Implicit cognition about self-injury predicts actual self-injurious behavior: results from a longitudinal study of adolescents

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Abstract

Background:

The implicit association hypothesis of nonsuicidal self-injury (NSSI) proposes that individuals who engage in self-injury develop, over time, strong associations between themselves and NSSI, and their identification with this behavior guides their future selection of NSSI to cope. Prior research has established a relationship between implicit NSSI associations (using an Implicit Association Test for Self-Injury) and engagement in NSSI. However, previous studies have been small and cross-sectional, and thus underpowered to examine the nature of this association and the extent to which implicit associations predict the persistence of NSSI.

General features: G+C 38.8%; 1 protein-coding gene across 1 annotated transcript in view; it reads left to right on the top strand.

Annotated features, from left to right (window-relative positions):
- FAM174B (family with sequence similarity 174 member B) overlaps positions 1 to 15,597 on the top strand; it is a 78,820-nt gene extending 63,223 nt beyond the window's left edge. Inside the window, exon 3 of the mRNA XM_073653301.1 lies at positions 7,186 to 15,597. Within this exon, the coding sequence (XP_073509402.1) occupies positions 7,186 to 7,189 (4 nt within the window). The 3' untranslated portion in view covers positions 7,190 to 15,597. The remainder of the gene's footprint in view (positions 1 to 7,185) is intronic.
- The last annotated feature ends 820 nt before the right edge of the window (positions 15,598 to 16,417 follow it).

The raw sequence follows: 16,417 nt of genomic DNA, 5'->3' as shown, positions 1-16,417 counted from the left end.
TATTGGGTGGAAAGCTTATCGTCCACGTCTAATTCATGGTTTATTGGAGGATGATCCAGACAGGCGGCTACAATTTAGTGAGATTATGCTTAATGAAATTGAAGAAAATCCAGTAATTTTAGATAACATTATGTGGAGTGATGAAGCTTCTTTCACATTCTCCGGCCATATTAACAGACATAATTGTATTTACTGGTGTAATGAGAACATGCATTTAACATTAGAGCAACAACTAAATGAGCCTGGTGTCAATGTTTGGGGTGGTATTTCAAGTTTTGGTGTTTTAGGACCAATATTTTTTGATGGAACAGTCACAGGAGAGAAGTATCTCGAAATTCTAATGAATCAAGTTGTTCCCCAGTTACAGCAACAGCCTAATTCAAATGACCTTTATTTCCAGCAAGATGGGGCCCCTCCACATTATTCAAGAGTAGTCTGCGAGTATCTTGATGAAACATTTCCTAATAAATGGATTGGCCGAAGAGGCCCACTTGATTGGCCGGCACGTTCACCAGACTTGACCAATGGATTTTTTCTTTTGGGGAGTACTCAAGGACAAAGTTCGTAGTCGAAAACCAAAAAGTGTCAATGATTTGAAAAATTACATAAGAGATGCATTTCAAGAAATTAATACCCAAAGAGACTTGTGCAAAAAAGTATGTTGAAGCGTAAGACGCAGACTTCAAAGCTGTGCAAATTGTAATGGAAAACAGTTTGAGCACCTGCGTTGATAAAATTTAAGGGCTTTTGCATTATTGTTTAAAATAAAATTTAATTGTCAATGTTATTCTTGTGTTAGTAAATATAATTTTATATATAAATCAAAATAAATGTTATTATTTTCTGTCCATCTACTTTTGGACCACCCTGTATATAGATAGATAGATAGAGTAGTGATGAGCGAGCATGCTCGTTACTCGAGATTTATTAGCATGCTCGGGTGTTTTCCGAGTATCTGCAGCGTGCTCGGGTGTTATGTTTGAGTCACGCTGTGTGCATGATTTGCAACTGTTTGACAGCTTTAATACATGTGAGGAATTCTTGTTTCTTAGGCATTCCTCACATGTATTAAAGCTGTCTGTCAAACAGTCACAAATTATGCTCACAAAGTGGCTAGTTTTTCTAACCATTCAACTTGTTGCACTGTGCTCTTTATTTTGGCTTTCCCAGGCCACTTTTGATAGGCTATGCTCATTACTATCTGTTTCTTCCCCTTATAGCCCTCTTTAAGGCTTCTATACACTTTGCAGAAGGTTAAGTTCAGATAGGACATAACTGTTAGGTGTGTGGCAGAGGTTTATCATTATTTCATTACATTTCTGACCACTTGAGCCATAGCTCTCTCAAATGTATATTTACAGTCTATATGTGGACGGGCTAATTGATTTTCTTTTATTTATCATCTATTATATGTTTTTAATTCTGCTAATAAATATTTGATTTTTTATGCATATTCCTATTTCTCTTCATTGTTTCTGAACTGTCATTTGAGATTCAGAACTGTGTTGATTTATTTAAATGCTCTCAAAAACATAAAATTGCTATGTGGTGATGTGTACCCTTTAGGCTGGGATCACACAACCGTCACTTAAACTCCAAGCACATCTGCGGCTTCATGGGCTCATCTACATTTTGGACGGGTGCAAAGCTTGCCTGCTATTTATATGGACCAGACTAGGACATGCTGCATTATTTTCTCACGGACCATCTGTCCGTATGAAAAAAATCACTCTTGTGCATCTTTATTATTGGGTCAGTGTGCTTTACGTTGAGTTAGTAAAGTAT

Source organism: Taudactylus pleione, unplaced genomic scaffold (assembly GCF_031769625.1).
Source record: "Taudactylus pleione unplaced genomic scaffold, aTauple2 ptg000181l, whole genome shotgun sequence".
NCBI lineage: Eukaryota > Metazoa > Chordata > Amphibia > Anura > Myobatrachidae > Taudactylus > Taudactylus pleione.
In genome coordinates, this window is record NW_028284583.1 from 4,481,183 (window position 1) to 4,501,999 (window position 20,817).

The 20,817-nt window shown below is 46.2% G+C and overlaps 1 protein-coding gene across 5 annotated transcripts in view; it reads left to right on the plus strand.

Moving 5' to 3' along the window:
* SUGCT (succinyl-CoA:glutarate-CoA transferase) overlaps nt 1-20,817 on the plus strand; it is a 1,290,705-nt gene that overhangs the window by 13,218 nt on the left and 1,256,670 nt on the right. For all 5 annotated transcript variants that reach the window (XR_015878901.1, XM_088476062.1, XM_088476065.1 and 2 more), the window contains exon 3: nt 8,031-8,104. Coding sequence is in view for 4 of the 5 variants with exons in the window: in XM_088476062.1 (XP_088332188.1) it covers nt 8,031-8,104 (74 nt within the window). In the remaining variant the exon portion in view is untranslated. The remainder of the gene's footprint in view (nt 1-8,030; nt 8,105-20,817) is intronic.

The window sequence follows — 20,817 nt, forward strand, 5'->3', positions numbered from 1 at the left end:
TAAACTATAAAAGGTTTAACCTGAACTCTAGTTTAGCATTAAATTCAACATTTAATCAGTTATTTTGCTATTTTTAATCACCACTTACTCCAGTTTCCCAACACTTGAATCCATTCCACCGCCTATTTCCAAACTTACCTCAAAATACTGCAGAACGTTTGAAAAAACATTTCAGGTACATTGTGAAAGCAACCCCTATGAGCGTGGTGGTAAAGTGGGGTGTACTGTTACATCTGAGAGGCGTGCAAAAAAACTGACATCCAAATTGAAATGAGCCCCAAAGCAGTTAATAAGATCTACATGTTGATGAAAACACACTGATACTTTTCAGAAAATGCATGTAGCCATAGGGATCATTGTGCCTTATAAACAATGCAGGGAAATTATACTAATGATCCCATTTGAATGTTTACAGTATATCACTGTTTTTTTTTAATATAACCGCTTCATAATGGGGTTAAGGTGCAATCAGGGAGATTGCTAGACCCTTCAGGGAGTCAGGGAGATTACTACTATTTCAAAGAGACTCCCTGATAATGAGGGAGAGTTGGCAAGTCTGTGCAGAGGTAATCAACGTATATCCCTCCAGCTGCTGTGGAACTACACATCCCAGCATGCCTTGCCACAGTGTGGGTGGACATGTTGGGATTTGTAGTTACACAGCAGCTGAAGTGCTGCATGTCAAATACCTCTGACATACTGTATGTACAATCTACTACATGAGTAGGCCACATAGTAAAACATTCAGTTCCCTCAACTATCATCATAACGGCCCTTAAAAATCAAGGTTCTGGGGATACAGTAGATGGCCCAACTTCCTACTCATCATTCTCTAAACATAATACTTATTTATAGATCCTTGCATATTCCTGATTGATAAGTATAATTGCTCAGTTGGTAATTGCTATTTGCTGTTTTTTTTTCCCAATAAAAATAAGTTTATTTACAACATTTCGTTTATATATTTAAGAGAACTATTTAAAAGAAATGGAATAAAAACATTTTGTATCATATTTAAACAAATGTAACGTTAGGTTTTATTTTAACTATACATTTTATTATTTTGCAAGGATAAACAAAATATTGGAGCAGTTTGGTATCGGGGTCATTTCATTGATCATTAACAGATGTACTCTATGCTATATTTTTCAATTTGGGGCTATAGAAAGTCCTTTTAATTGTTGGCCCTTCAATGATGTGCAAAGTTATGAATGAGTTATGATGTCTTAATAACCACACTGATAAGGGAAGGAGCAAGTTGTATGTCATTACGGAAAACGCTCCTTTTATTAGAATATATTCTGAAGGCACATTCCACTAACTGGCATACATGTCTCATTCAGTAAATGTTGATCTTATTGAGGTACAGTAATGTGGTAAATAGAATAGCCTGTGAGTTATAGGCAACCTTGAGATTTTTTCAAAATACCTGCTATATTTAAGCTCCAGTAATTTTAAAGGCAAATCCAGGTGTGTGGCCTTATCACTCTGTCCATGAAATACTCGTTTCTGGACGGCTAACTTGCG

Methods:

This study builds on previous research in a prospective, longitudinal examination of implicit self-identification with NSSI in a large sample of middle school students. NSSI behavior and implicit NSSI associations were assessed annually in school at three time points.

Results:

Adolescents who engaged in NSSI exhibited stronger implicit self-identification with NSSI than adolescents who did not engage in NSSI. Moreover, implicit NSSI identification was stronger among adolescents who engaged in cutting, frequent NSSI, and recent NSSI. A reciprocal association was observed between NSSI frequency and implicit NSSI identification over 1 year. Notably, implicit NSSI identification uniquely and prospectively predicted engagement in NSSI over the subsequent year.

Conclusions:

Implicit self-identification with NSSI may track both trait- and state-related changes in the behavior and, importantly, may help predict continued engagement in NSSI.

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